Some people have stated that corruption is an age-old institution in India, that it goes back to the Mughal days. We are told that, in the Punjab and elsewhere, when the income of a young official of marriageable age is considered by interested parties, due note is taken not only of his recorded income but also of the unrecorded — though nonetheless real — income opportunities which his official position offers. Corruption certainly dates back to the Public Works Department of the British days.We will not linger on this argument. Corruption and its ally inflation do not hurt us any less because they are old and universal ailments — they undermine character and mass well-being all the same. Our concern here is the effect of corruption on mass well-being. And this effect is considerable.Corrupt payments financed by monopoliesNow, what is corruption? The corrupt incomes we are concerned with are illicit payments made to officials and politicians in power, or payments to party funds, for monopoly documents which bring windfall monopoly incomes. It is a matter of detail whether the payments are made directly, through intermediaries, or indirectly, as contributions to election funds or payments at fantastic rates for advertisements in the souvenirs issued on the occasion of party functions. Payments are made by the recipients of the monopoly documents to those who issue these documents, i.e., the officials who work under the general or specific directives of politicians in office.It follows that corrupt payments are part of the monopoly gains. If monopolies did not exist, there would be no monopoly gains, and the question of this category of corruption does not arise. Monopoly gains are unearned windfalls, payments are made to gain those windfalls; and, looking at the phenomenon from the standpoint of accounts they debited, by the recipients of monopoly documents to the monopoly incomes. The net gain from the monopoly documents is the windfalls less the corrupt payments made for acquiring the documents. The transactions being illicit are, of course, not recorded.Corruption from import licensingThe most highly sought after monopoly instruments are import licenses, as the total amount of the windfalls they bring are enormous. Total imports in 1972-73 amounted to Rs 2,150 crore, of which Rs 780 crore (36.3 per cent) were on private account and Rs 1,370 crore (63.7 per cent) on government account.The 'premium' that a license fetches continues to be enormous. In the case of copper, the market price is over 3.5 times the landed cost. The controlled price (which is based on the landed cost) is Rs 10,000 per ton, the market price Rs 36,000 per ton. The price of copper import licenses would therefore be of an order of 2.5 times the face value of the licenses. The prices of or 'premiums' on import licenses may vary from 30 to 35 per cent to five times or more of the landed costs. This means that, on an average, imports worth Rs 10crore bring windfall profits ranging from Rs 3 to Rs 50 crore, depending on the commodity. At an average premium of 75 per cent, the monopoly gain from private sector imports alone will amount to an annual order of Rs 585 crore.IT IS NOT AS IF nationalisation of imports eliminates the windfalls and the corruption. So long as the windfalls obtain, corruption will go with it. Nationalisation may shift the recipients of the corrupt payments. If the corrupt among the officials and politicians controlling the operation of the State Trading Corporation (STC) are no longer in a position to claim the payments, corruption may change form. The windfalls may get absorbed in over-staffing, raw material leakages (which are but a variant of corruption) or production inefficiencies:As a rule, licenses are non-transferable, so transactions in the market for import licenses are not legal. The Alladin's lamp of import licensing produces fortunes as though from nowhere for a large community of importers and dealers in import licenses. The cost of production of import licenses being zero, the premiums they fetch are windfalls, and when to the gains from private sector imports are added the gains from the nationalised import trade, the total amount of the windfall gains may be of an order of Rs 1,600 crore annually.Unearned monopoly gains on so large a scale cannot be wholly retained by the recipients of the import licenses. The inevitable competition to acquire the import licenses would necessarily bring a share to those responsible for issuing the licenses — the administrators and the politicians. As a practical matter, there is nothing that anyone can do to prevent this.If Mr Afrom among those responsible for the issue of the import licenses is beyond corruption, the only outcome will be that Mr A will forgo his share of the corrupt payments. Possibly, the shares of B,C,D and the rest who collaborate in the issue of the licenses, would go up. The chances are that these others would conspire to have Mr A transferred to another department, in order to make things safe for them. The possibility of the entire body of people, including politicians, responsible for the issue of import licenses being beyond corruption is too unreal to merit any analytical notice.Corruption from public sector contractsImport licenses are not the only goldmine of corruption. Government contracts and contracts in public sector undertakings are among the other documents in great demand for the fabulous incomes which they yield. When Rs 100 crore is accounted to have been 'invested' in public sector projects, the whole of it does not go into the projects concerned. At some places, the amount actually invested would be at 60 per cent, others at 80 per cent.What happens to the balance? The balance is the windfall of the contractor. For the same reason that the windfalls from import licenses cannot be all kept by the recipients of these licenses, the windfalls from public sector contracts cannot be all retained by the contractors. They have to share a part with the persons whose responsibility it is to accept and issue these contracts. Contractors have to make corrupt payment to the administrators, engineers and politicians concerned before they may get the contracts,What are the amounts involved? The RBI Report on Currency and Finance for 1973-74 places total public sector plan outlays in 1972-73 at Rs 3,960 crore. If contractors have to distribute 10 per cent of these amounts to get the contracts, the total corrupt payments under this head are of the order of Rs 400 crore. If they have to distribute 15 per cent, corrupt payments in 1972-73 were of the order of Rs 600 crore.Corruption from smuggling and other illicit transactionsTo this must be added corrupt payments on account of:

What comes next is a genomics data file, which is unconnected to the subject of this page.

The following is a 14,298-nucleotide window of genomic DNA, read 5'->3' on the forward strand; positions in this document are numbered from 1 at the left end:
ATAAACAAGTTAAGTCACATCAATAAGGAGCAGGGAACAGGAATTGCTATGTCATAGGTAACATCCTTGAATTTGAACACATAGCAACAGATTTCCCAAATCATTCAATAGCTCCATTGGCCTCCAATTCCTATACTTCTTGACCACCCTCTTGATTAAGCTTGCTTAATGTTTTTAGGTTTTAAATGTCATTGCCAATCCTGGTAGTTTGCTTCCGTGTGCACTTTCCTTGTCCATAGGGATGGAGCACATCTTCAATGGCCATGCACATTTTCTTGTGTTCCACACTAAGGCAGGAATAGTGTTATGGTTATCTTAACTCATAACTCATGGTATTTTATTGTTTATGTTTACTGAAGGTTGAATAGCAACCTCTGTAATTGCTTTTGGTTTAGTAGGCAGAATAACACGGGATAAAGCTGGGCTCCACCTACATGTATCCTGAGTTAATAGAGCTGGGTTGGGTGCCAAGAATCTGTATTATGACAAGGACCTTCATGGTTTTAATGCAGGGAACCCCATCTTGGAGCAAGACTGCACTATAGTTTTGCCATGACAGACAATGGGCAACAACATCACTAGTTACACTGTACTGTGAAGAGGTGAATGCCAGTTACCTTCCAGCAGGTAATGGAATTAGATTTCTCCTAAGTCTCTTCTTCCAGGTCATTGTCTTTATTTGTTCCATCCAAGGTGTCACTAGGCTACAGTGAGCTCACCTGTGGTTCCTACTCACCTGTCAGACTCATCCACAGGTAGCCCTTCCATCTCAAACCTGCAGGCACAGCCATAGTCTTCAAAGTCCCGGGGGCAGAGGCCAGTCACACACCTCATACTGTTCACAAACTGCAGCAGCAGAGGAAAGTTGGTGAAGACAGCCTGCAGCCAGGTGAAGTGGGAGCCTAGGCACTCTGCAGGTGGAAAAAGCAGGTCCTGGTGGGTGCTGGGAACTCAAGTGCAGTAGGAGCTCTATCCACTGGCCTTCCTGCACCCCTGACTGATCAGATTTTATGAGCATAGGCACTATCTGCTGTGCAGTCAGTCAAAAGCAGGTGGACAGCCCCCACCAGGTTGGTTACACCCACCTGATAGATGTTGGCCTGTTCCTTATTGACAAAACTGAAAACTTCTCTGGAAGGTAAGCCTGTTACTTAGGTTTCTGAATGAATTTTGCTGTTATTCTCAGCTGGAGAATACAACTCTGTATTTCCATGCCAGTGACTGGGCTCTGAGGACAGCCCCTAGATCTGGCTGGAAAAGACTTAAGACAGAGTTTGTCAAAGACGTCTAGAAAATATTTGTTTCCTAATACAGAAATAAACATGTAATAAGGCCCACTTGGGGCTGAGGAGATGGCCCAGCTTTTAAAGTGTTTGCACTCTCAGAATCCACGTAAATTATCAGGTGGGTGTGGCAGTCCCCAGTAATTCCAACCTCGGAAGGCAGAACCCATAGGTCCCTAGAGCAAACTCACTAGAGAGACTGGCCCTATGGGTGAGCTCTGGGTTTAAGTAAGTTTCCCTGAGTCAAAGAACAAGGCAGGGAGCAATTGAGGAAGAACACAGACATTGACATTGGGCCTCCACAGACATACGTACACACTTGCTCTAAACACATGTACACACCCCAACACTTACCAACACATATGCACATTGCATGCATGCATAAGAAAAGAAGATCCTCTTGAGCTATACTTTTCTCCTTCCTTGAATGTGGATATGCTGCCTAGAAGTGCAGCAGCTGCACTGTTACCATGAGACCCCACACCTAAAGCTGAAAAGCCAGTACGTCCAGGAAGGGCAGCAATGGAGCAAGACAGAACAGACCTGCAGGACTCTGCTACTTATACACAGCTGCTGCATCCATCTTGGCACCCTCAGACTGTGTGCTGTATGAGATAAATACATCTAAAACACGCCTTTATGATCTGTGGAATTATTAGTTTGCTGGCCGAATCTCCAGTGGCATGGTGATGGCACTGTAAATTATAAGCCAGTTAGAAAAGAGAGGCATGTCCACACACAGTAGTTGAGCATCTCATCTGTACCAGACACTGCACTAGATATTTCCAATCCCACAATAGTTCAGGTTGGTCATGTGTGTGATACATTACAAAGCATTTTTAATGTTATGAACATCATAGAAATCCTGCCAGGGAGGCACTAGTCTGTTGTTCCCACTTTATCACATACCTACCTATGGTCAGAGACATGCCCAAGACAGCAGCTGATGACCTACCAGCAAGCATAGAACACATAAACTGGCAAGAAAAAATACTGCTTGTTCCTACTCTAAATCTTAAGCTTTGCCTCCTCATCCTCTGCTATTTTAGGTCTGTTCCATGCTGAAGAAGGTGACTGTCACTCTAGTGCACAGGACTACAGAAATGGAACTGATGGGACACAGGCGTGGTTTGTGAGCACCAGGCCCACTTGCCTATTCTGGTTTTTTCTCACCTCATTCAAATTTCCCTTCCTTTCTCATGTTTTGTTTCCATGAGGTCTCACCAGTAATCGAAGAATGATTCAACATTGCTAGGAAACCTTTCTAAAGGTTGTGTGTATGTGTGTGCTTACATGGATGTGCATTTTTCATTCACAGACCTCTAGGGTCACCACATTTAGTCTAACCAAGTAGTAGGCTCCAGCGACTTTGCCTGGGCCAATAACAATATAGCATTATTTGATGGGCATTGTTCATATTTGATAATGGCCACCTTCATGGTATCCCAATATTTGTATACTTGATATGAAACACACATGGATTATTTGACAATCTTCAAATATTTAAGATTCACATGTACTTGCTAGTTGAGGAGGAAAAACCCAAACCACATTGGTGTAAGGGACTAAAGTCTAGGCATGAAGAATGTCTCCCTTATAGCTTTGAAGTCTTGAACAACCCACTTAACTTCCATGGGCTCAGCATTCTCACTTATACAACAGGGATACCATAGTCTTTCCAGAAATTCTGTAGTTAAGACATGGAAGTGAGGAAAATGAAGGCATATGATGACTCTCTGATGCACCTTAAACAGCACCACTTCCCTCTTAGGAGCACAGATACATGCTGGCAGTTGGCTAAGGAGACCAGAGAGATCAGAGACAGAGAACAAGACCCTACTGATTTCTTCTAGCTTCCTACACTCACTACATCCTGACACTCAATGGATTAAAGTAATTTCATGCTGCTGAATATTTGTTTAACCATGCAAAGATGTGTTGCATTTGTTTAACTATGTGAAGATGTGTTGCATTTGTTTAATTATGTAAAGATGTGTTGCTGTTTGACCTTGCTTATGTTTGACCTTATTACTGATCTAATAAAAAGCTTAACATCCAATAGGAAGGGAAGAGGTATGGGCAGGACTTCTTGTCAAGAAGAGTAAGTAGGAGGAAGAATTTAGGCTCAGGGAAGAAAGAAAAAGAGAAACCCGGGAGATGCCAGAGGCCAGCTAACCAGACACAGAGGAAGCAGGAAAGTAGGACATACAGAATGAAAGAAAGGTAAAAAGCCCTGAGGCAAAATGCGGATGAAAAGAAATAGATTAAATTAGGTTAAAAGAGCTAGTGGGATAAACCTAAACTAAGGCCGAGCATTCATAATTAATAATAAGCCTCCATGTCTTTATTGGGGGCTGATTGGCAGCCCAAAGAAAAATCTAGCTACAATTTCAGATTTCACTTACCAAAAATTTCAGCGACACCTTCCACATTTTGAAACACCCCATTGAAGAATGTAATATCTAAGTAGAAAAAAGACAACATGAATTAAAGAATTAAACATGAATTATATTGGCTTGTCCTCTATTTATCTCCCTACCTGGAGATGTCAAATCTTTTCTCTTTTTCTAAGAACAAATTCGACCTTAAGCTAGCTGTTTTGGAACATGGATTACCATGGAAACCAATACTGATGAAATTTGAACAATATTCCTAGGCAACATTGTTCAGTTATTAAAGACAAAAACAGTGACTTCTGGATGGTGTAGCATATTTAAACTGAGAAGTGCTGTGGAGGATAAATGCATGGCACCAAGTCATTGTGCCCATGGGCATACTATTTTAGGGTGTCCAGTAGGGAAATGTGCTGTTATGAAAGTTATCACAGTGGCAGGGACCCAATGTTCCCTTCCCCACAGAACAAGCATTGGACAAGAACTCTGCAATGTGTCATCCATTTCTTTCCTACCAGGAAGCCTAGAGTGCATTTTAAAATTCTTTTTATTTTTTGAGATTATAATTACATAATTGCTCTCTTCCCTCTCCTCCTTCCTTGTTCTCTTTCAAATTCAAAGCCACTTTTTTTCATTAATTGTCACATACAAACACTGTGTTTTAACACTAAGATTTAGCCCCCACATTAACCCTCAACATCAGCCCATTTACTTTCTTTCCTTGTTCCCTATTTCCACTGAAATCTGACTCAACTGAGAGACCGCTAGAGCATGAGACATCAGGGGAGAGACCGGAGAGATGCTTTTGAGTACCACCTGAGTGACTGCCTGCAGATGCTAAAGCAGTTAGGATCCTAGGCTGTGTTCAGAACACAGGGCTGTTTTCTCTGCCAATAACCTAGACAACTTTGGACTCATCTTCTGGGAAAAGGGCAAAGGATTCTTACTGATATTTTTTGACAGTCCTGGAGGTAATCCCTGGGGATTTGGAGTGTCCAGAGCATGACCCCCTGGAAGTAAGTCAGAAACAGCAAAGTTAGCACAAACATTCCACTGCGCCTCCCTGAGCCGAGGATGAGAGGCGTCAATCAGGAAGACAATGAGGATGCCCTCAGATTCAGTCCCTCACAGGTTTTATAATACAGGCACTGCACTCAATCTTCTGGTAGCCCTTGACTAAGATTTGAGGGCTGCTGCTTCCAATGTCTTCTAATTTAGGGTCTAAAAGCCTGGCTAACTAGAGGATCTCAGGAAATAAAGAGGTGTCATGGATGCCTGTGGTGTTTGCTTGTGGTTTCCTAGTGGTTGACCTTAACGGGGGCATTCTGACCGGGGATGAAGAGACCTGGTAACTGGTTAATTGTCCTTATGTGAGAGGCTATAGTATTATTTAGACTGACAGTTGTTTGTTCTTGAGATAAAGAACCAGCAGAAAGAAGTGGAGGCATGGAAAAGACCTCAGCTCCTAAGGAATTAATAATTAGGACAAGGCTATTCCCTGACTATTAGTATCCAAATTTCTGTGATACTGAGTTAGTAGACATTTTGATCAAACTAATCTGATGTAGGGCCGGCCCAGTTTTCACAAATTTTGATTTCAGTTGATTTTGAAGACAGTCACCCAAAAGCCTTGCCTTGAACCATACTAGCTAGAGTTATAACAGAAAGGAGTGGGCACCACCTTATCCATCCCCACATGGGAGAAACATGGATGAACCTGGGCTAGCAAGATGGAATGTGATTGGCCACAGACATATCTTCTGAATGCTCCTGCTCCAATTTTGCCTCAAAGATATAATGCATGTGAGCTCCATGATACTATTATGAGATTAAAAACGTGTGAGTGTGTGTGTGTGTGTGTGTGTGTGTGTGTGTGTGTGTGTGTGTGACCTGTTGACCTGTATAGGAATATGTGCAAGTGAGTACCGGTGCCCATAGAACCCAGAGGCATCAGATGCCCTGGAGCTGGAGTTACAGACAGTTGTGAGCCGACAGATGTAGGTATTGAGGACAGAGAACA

- Other control measures — every control creates monopolies, and payments are demanded and made for acquiring the monopolies concerned